Tag Archives: Shirley Hughes

Daisy Saves the Day

I would have liked to know how old Daisy is. At first I assumed maybe 14, but Shirley Hughes’s illustrations suggest someone much younger, so I suppose it’s my 21st century sensibilities that want Daisy to be older, so she can go out to work.

Shirley Hughes, Daisy Saves the Day

Let’s make a guess and say she is eleven and the whole story becomes much more heartrending. (And it was already rather sad.) Daisy lives with her mother and two brothers and they are poor. It’s the beginning of the 20th century and even though Daisy does well at school, she needs to go out to work, which in this case also means she has to leave home and go and live with two rich old women, and their surly servants.

Shirley Hughes, Daisy Saves the Day

She’s not good at housework, and she would love to have some fun in her life, like reading books and seeing the coronation of George V, along with everyone else. Her young age will explain how she offended her employers, which made her life harder still.

But Daisy is a heroine, after all, so a change is coming…

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Martinmas drugs

I’d like to show you the drugs I sent with Daughter, for use this Martinmas term. (I think it’s so quaint with these terms for terms…)

2012 leisure reads

Following on from the session we had in the Scottish Parliament back in August, we fully agree with the use of books for medicinal purposes. They make you feel better. Probably much better than the stuff you get on prescription. (Even when prescriptions are free, as they are north of the border.)

Anyway, when exam nerves or essay stress take their toll, Daughter can grab one of the lovely titles you see above. (Guess which one is her own input?)

So, there are fairies and faeries, Irish and Scottish, and their cousins the angels. Nicholas Flamel, a Stockport cinema, cat people, various Victorian ladies, code breakers, resistance boys and ugly people. Keith Gray’s wonderful anthology. And the Doctor.

We think there is enough for one term. If not, I suppose she will actually have to buy a book. Shocking concept, but a feasible solution.

The photo is partly to make sure I get back what I sent out, but also to assist when I need to advise on which one to choose, according to specific needs.

Hero on a Bicycle

This is not really a totally new venture for Shirley Hughes. Yes, she’s best known for those wonderful picture books, but they usually have a lot of words in them as well. So, Hero on a Bicycle is the opposite; traditional novel, with some illustrations to make it look prettier. (Or so I understand. I haven’t actually seen the book with pictures, just what the pictures are.)

Never mind. The story is an exciting WWII tale from 1944 set in Florence in Italy. At first I wondered why Shirley didn’t stay in her own country for this, but it makes for a refreshing change to read about Italy in the war. France and Germany we sometimes get, but I found this Italian setting fascinating.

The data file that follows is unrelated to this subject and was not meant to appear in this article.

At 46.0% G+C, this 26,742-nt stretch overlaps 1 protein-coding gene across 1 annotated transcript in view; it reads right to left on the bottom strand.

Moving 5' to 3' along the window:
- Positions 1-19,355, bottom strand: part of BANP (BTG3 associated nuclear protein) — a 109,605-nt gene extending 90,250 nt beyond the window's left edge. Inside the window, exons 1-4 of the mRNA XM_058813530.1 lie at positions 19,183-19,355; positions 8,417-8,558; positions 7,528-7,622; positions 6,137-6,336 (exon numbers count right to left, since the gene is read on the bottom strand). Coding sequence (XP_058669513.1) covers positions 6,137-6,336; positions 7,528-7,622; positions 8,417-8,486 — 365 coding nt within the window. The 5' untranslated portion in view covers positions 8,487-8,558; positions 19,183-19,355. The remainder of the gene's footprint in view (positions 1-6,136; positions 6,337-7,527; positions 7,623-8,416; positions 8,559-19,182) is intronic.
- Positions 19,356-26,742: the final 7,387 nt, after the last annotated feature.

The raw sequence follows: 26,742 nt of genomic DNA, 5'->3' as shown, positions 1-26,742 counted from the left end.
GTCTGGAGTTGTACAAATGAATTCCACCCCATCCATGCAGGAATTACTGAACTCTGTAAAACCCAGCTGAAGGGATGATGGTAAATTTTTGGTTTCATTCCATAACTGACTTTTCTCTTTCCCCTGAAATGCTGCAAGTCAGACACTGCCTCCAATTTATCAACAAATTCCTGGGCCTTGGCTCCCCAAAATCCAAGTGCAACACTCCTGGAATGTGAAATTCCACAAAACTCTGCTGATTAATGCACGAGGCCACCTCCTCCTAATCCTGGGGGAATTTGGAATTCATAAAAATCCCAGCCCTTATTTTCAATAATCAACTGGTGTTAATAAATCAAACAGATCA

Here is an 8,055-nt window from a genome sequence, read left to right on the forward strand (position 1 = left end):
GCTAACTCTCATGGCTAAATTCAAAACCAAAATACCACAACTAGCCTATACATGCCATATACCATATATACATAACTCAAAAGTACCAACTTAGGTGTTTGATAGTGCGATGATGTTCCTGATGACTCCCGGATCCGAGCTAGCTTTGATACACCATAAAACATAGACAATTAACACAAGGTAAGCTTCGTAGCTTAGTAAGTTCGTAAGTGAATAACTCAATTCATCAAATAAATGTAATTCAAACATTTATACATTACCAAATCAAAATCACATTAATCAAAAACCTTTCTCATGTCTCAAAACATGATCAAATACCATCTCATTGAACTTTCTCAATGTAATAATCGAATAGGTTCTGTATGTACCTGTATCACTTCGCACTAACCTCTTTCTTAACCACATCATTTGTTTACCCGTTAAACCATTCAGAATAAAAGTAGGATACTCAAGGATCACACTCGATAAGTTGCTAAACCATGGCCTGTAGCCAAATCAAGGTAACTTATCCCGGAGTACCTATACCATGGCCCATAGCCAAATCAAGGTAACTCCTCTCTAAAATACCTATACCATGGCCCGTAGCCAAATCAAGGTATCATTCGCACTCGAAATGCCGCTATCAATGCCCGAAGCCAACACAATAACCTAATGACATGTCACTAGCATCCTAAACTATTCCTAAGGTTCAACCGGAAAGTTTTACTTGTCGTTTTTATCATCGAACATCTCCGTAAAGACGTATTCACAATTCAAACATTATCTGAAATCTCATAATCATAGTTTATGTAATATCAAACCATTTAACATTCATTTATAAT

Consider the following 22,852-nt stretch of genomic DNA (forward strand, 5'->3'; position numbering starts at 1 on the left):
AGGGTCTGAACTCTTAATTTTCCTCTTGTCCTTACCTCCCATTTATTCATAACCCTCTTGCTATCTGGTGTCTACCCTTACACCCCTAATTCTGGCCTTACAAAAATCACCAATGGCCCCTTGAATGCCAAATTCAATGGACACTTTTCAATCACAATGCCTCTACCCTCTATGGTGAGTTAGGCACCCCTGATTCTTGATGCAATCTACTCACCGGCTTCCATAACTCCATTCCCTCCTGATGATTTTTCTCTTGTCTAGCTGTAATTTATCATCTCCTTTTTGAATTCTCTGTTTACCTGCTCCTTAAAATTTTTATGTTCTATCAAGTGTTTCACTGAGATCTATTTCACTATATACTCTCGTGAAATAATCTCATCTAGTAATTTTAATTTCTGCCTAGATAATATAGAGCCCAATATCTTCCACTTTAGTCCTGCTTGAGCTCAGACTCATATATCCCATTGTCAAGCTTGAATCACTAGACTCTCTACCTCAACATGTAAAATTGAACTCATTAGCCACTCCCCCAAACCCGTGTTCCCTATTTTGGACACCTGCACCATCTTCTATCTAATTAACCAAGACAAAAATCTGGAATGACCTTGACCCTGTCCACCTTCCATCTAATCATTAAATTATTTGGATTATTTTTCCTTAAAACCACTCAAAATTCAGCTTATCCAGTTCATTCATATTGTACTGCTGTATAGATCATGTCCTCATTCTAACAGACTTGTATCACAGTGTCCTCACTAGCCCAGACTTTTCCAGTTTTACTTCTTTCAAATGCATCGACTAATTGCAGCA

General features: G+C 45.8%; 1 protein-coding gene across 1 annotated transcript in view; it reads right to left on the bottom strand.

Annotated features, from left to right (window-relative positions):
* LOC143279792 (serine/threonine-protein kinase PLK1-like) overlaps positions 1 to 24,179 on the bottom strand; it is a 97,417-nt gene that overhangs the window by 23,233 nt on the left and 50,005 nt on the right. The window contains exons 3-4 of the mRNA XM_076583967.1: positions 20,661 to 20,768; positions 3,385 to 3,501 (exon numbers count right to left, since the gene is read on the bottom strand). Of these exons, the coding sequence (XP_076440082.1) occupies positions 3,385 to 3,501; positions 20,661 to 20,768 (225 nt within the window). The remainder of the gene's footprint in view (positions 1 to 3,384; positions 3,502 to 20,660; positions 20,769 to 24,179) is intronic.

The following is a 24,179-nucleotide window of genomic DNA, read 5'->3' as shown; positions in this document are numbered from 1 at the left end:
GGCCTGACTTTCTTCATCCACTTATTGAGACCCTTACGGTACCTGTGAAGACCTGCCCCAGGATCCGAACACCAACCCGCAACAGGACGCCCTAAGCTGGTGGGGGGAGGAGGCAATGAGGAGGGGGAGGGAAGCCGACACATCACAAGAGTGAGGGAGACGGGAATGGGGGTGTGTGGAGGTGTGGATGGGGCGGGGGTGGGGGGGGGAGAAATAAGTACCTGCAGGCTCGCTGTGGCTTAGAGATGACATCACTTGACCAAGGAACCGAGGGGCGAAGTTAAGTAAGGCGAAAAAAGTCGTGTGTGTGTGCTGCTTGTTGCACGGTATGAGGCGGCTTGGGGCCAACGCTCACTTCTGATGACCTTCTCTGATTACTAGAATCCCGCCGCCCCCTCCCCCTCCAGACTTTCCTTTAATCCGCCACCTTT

It’s this new (to me) concept of what it was like to survive the war with the German enemy soldiers in your midst. They are retreating, but they are still in charge in Florence, and enough locals support them.

Shirley Hughes, Hero on a Bicycle

Paolo and his sister Constanza are in a bad position, as the teenage children of an English mother and a father who has disappeared and mustn’t be mentioned. Looking for excitement, Paolo likes to go out during curfew, and eventually he gets it into his head to join the resistance.

Only, things don’t work out as he’d dreamed, and he feels worse than before, when suddenly the family are thrust into doing something they’d rather not be involved in. (This is also an aspect of traditional war stories that I have never bothered looking at from the other side’s point of view. It’s worth doing.)

Aimed at youngish readers you can be fairly sure it’s not going to be appallingly gruesome, but it is a lot worse than Paolo had been able to imagine. You don’t always fight a war with guns and bombs. Courage – and bikes – are good too.

New Guy – to me, anyway

Ladies and gentlemen, there will be a 24 hour interval, during which you can recover from your recent Indian ordeal.

Guy Bass

‘Hello, I had barely heard of you when I was invited to come here today. Sorry. I hope you will tell me about yourself in your talk?’ This is roughly what I said to Guy Bass at MMU on Friday morning. He took it well, but I really didn’t require such a detailed account of his nappy years. I mean, there is only so much public pooing a grown witch can take in her stride. It was actually much more suited to eight or ten-year-olds.